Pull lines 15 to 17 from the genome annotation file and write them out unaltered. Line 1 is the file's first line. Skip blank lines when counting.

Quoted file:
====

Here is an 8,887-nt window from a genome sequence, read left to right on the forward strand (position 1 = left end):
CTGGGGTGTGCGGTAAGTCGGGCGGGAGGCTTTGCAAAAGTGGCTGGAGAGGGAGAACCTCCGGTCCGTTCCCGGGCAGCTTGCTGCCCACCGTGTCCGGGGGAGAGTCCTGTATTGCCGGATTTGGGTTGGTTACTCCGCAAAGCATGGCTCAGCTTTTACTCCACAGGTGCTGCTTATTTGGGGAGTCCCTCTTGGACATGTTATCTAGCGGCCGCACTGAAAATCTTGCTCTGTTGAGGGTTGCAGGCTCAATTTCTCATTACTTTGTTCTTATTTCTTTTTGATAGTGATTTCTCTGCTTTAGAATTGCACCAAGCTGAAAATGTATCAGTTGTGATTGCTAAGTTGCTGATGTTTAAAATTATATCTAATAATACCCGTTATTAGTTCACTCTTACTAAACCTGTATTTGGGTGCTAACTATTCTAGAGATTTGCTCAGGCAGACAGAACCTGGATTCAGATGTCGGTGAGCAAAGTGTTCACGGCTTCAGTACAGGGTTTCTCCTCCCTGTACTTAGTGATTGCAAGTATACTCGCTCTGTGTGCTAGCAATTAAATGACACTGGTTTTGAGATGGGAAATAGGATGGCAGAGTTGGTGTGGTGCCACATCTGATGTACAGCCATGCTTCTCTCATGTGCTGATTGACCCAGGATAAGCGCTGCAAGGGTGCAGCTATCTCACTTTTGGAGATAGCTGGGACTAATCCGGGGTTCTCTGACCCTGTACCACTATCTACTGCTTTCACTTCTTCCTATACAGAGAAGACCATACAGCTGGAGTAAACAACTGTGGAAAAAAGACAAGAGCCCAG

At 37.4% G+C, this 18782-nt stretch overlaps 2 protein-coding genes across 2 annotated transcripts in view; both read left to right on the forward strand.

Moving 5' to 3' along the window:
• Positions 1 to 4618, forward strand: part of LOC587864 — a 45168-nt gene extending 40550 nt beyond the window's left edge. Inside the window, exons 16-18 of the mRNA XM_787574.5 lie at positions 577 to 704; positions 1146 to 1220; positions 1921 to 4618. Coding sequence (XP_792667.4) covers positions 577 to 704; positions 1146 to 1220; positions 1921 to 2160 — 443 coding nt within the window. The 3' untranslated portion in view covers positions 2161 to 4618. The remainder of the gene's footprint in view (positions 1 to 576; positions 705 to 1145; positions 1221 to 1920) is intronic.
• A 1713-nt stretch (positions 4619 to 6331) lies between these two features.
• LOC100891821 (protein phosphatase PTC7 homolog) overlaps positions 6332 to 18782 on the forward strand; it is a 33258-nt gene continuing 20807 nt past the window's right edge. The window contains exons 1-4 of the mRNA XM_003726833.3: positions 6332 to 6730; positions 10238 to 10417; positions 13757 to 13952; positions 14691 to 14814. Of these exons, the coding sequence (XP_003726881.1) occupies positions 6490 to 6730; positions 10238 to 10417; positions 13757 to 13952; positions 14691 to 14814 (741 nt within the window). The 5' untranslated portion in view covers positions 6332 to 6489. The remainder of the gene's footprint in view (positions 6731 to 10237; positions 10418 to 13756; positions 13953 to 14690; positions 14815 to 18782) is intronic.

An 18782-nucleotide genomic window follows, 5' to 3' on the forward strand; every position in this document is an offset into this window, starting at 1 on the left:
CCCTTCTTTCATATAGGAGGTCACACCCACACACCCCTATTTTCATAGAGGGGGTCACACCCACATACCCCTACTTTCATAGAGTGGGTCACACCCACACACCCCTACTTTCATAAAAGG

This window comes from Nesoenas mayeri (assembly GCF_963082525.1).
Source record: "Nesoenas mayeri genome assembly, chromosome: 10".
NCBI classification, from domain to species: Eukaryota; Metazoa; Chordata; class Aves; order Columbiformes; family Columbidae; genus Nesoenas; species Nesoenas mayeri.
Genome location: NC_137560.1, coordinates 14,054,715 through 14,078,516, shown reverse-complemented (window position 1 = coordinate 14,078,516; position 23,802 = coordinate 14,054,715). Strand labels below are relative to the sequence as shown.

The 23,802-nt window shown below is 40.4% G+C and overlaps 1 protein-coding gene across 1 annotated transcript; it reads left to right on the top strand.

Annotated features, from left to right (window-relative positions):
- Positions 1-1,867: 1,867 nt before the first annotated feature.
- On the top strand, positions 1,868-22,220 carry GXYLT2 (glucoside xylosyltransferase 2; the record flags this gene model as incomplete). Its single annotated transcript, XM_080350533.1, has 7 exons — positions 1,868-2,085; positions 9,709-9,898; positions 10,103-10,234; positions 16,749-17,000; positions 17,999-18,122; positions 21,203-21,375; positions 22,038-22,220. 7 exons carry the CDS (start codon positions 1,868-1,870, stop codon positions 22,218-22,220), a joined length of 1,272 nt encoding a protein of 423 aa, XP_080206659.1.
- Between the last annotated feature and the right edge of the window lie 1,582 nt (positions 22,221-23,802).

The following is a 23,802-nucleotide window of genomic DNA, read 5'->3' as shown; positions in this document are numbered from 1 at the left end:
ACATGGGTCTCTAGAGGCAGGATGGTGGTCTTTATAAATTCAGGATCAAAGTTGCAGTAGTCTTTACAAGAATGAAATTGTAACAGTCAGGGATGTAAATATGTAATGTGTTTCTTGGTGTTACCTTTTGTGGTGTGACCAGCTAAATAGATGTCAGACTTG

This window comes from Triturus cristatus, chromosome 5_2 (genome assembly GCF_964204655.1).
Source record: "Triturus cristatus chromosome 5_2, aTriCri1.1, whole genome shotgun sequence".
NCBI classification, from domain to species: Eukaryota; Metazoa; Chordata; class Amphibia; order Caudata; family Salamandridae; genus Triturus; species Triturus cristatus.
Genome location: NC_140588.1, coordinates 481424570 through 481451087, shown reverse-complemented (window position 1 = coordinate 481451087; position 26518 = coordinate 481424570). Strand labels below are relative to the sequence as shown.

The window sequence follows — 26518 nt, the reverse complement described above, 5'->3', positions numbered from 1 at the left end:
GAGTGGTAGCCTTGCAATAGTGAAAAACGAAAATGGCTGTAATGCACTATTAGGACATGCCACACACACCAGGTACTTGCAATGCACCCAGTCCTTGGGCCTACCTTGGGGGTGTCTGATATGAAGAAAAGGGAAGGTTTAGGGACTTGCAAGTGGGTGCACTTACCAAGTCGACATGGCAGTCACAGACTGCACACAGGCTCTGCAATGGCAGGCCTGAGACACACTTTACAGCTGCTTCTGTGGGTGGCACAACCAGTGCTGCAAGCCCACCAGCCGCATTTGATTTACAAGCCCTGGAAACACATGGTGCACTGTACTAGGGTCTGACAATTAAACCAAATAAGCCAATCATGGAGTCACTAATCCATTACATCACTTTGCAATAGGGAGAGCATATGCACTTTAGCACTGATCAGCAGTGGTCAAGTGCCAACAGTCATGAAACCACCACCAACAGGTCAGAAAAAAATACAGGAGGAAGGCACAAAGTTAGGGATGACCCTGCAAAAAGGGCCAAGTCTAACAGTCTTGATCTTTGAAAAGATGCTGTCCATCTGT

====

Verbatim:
Annotated features, from left to right (window-relative positions):
- Positions 1-1,867: 1,867 nt before the first annotated feature.
- On the top strand, positions 1,868-22,220 carry GXYLT2 (glucoside xylosyltransferase 2; the record flags this gene model as incomplete). Its single annotated transcript, XM_080350533.1, has 7 exons — positions 1,868-2,085; positions 9,709-9,898; positions 10,103-10,234; positions 16,749-17,000; positions 17,999-18,122; positions 21,203-21,375; positions 22,038-22,220. 7 exons carry the CDS (start codon positions 1,868-1,870, stop codon positions 22,218-22,220), a joined length of 1,272 nt encoding a protein of 423 aa, XP_080206659.1.